It's often said that a picture is worth a thousand words, and in this case it is unfortunately true.

I was with my wife and son in Dun Laoghaire in Eason's, a well-known Irish bookstore chain that's been in business for over 125 years.

We were in different parts of the store when my son came galloping over to me. “Look at this,” he said. I was looking at his face and I saw that zealous young person's disgust with someone who should know better. In this case it was Eason's.

At first glance all I saw was nothing more than a touristy gift, one aimed at the thousands of Americans who visit the country each year. And this year in particular, there have been more Americans visiting Ireland than in many's the year.

I looked closer at what was in his hands and, it took me a couple of seconds I'll admit, but then I saw it and I looked back at him with the pride of a father whose child has done well.

“Oh that's unbelievable! How could they do that?,” I spouted. Headshakes.

They were selling the flag of the Ivory Coast as the Irish flag.

Yup, that's what is depicted here. You can always tell the difference because Ireland's flag “should normally be displayed on a staff, the green being next to the staff, the white in the middle and the orange farthest from the staff.”

Green “next to the staff,” and what do we have here? Orange next to the staff. That is not an Irish flag. {Note: they did get the American flag right.}

Am I supposed to believe that nobody noticed this error? If that's true, what does that say about the people who designed and made the magnet? The people from Eason's who bought in the supply? Those who run the store who put those magnets on display?

I still haven't decided if it was a cynical ploy to sell off shoddy goods to Americans who might not realize the error or if the people at Eason's really cannot tell the difference between an Irish flag and the flag of the Ivory Coast.

So what's going on here? A company calling itself “Real Ireland” is supplying these items. How "real" can they be? Seriously, anyone claiming to be “Real Ireland” should know what an Irish flag looks like, right?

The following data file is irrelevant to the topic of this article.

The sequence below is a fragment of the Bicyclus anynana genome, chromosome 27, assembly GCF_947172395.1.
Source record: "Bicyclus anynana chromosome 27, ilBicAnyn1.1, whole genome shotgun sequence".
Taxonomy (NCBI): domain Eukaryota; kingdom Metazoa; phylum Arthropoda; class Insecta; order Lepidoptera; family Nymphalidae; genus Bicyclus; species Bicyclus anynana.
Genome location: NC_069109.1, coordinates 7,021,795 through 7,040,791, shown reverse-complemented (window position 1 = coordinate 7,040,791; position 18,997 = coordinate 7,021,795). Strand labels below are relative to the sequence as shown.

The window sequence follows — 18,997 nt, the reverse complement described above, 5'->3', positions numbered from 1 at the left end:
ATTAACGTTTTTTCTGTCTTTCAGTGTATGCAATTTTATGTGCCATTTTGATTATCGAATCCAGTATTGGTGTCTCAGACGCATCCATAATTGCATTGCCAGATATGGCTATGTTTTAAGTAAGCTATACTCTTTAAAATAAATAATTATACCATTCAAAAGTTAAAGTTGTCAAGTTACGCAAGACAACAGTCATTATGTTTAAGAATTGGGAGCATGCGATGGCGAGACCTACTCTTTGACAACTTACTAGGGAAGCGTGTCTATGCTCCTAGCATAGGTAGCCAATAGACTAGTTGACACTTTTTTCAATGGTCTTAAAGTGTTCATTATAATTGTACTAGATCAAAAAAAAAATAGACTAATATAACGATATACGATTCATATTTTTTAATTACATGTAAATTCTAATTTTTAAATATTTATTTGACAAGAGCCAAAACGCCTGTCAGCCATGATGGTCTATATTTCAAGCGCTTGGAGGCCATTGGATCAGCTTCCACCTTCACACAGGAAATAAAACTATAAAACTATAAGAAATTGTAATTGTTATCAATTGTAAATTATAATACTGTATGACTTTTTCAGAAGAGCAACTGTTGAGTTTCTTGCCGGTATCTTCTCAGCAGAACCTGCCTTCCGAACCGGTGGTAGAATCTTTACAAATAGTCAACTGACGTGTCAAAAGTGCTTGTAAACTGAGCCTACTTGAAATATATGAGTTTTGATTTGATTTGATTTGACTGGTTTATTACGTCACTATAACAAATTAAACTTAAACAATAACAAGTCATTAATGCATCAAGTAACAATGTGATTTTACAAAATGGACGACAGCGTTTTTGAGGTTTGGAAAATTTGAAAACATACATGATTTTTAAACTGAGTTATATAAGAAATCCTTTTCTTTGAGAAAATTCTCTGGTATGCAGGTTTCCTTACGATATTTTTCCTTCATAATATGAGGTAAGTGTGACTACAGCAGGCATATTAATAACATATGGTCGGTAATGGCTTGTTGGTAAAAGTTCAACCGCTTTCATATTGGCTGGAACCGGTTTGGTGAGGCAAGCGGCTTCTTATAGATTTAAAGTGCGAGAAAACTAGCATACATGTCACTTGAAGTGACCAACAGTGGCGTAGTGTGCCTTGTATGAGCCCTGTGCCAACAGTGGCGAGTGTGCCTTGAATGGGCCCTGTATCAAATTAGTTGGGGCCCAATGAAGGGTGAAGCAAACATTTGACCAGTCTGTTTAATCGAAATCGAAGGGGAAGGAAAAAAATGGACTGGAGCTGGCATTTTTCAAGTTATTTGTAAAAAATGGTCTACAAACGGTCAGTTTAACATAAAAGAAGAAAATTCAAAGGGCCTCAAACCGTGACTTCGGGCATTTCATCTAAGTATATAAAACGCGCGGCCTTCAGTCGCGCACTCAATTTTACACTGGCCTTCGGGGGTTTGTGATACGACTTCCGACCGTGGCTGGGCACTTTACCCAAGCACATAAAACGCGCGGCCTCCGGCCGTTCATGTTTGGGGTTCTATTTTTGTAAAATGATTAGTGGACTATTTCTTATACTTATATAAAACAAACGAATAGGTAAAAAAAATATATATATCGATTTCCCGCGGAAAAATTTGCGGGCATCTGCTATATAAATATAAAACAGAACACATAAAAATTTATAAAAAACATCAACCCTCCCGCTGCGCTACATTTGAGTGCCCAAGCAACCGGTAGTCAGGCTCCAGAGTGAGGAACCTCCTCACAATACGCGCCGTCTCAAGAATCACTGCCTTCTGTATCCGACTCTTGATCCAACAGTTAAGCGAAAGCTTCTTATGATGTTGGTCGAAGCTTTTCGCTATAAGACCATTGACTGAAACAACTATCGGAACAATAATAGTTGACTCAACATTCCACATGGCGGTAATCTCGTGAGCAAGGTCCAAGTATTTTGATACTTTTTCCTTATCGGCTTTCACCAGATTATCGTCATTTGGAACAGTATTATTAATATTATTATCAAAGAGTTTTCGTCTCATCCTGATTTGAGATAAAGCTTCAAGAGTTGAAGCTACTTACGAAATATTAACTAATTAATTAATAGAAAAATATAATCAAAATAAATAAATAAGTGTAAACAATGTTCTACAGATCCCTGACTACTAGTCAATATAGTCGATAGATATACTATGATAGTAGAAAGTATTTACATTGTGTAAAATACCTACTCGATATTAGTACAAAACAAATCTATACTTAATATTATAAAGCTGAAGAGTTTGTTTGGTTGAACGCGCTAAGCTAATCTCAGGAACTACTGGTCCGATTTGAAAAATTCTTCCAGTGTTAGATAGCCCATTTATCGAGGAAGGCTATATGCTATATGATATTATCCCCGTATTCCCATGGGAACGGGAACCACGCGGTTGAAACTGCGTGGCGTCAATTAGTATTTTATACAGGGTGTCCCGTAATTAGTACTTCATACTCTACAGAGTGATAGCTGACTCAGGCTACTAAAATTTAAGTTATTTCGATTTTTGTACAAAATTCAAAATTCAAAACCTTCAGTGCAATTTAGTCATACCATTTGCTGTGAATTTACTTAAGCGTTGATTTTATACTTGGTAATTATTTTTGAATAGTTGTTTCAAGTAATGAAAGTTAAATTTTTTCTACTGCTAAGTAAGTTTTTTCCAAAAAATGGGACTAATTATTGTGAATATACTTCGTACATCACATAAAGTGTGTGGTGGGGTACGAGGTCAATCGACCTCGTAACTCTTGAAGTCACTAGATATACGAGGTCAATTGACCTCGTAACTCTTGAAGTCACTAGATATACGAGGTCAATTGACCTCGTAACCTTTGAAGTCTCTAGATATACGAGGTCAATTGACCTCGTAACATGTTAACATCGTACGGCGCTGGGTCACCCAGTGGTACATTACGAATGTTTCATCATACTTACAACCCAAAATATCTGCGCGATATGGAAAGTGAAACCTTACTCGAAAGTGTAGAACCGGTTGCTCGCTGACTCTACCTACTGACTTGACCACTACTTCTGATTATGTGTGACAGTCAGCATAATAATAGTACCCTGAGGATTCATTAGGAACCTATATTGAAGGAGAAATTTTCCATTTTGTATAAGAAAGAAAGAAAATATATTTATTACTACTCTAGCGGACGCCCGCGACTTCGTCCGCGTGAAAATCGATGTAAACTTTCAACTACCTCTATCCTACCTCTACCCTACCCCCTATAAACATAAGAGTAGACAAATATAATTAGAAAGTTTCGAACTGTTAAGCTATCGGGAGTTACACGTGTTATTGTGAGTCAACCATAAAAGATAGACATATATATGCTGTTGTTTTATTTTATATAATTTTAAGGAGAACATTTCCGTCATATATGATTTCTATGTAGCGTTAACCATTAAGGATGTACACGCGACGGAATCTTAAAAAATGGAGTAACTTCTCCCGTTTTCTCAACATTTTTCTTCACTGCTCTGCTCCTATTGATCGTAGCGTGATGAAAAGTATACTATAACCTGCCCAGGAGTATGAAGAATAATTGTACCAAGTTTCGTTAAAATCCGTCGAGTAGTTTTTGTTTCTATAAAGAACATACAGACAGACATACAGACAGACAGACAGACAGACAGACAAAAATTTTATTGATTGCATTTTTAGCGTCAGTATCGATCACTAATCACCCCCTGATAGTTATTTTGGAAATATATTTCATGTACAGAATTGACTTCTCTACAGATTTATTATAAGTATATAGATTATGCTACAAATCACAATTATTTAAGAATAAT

I can't help suspecting that they knew, but they had paid for them to be manufactured (in China, no doubt) and figured they'd try and sell them to someone who either wouldn't notice or wouldn't care.

I can almost see that, but Eason's? Their flagship store is only yards from the General Post Office where that flag first flew, where the fight for Irish independence kicked off in 1916. Do they have so little pride in what they sell? Are their employees that oblivious to what they're selling? Nobody who works in that store (or other stores – God forbid, but those magnets could be on sale in every Eason's in Ireland) knows what an Irish flag should look like? What are they learning in school if that's true?

I did actually harbor some hope that most of the staff might not be from Ireland, in which case I would be more forgiving because foreign staff would be less likely to notice such an error. However, I didn't hear too many foreign accents among the workers in the store I was in.

I really think the most likely explanation is that a few people involved at Eason's cynically figured they'd pawn those magnets off on 'ignorant Yanks,' probably at a great profit margin seeing as they're faulty goods, and the rest of people who work there just didn't notice. Or maybe everyone making decisions at Eason's is just too dumb to tell the difference.

Either way, it's a sad tale from Ireland in 2014.

Easons selling “Real Ireland” goods that mistake order of the three colors on the Irish flag.John Fay